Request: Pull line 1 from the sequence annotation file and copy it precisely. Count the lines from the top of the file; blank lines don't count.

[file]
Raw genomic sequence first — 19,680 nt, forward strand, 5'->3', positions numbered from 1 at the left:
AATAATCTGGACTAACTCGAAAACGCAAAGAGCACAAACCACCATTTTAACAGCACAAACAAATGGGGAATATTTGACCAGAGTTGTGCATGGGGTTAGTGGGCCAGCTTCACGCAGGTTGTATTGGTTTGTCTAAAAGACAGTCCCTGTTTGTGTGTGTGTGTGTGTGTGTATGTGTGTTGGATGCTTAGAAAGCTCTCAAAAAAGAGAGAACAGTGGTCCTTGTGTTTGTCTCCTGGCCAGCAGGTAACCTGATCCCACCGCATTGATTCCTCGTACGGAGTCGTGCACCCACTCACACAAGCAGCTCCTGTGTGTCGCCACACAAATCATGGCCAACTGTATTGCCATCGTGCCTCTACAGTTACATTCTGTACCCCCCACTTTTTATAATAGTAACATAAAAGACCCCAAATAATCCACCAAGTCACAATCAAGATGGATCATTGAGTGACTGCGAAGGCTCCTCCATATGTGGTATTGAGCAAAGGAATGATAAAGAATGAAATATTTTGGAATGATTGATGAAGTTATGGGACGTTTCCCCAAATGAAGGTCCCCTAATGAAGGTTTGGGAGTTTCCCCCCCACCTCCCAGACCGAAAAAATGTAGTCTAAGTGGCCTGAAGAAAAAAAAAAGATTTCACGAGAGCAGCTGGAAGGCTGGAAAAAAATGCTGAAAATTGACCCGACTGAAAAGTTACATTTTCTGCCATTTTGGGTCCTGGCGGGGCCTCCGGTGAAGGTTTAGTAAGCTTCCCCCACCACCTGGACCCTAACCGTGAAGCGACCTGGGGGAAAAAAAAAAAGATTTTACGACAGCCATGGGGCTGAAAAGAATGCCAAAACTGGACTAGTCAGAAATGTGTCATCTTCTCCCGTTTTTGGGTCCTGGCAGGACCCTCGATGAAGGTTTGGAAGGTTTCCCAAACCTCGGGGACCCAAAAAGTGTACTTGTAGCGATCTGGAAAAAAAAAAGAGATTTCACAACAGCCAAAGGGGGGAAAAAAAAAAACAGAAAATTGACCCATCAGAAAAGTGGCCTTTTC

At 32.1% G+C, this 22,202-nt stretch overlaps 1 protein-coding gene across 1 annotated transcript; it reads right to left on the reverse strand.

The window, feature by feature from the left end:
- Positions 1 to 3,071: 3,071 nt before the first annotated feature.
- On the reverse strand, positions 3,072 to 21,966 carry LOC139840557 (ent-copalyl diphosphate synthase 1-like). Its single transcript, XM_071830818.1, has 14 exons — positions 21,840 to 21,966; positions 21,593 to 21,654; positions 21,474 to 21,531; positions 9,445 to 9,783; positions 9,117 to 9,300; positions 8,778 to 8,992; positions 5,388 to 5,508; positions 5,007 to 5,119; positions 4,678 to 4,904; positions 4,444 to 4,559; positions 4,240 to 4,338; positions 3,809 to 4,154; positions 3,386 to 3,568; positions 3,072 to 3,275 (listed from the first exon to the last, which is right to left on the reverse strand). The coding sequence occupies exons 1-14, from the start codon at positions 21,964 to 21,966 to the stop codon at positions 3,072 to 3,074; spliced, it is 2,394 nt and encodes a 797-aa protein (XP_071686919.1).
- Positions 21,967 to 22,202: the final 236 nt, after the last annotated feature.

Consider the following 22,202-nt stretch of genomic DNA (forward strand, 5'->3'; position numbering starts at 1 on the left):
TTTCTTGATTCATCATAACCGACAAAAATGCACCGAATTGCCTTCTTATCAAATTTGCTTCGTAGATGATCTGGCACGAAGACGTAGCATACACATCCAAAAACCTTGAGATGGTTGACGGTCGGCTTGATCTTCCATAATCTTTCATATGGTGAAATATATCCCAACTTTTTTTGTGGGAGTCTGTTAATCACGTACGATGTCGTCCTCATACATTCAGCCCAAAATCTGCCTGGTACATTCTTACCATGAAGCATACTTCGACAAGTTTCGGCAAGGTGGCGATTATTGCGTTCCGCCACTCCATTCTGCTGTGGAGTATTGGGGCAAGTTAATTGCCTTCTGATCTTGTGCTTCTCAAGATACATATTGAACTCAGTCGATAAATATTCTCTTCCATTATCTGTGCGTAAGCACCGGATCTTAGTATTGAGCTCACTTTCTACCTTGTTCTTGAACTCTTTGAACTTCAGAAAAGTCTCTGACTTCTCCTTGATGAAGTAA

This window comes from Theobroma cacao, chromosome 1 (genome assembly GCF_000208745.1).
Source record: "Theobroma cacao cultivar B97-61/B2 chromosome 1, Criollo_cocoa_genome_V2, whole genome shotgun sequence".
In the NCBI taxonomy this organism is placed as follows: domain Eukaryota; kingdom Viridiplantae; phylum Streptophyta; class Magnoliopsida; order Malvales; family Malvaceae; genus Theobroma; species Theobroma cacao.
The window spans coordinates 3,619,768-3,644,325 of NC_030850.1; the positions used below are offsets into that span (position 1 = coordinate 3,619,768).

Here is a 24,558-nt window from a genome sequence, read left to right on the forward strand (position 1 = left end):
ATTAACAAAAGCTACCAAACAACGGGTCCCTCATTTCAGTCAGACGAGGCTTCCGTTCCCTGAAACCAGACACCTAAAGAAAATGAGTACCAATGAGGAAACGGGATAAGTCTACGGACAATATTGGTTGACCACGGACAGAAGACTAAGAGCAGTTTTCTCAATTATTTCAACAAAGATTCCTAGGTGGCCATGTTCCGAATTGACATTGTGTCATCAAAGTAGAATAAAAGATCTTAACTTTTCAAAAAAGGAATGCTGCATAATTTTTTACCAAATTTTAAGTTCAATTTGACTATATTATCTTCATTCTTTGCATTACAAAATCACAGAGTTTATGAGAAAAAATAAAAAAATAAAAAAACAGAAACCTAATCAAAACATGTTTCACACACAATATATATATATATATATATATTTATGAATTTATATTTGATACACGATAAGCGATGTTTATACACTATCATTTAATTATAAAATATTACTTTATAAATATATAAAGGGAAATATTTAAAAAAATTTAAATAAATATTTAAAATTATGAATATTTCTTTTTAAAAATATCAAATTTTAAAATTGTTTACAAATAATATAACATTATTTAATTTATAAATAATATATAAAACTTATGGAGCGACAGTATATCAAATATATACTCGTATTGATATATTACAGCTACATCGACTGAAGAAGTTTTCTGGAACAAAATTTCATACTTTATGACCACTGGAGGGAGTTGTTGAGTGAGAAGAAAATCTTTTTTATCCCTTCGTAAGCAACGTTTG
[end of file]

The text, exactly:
Raw genomic sequence first — 19,680 nt, forward strand, 5'->3', positions numbered from 1 at the left: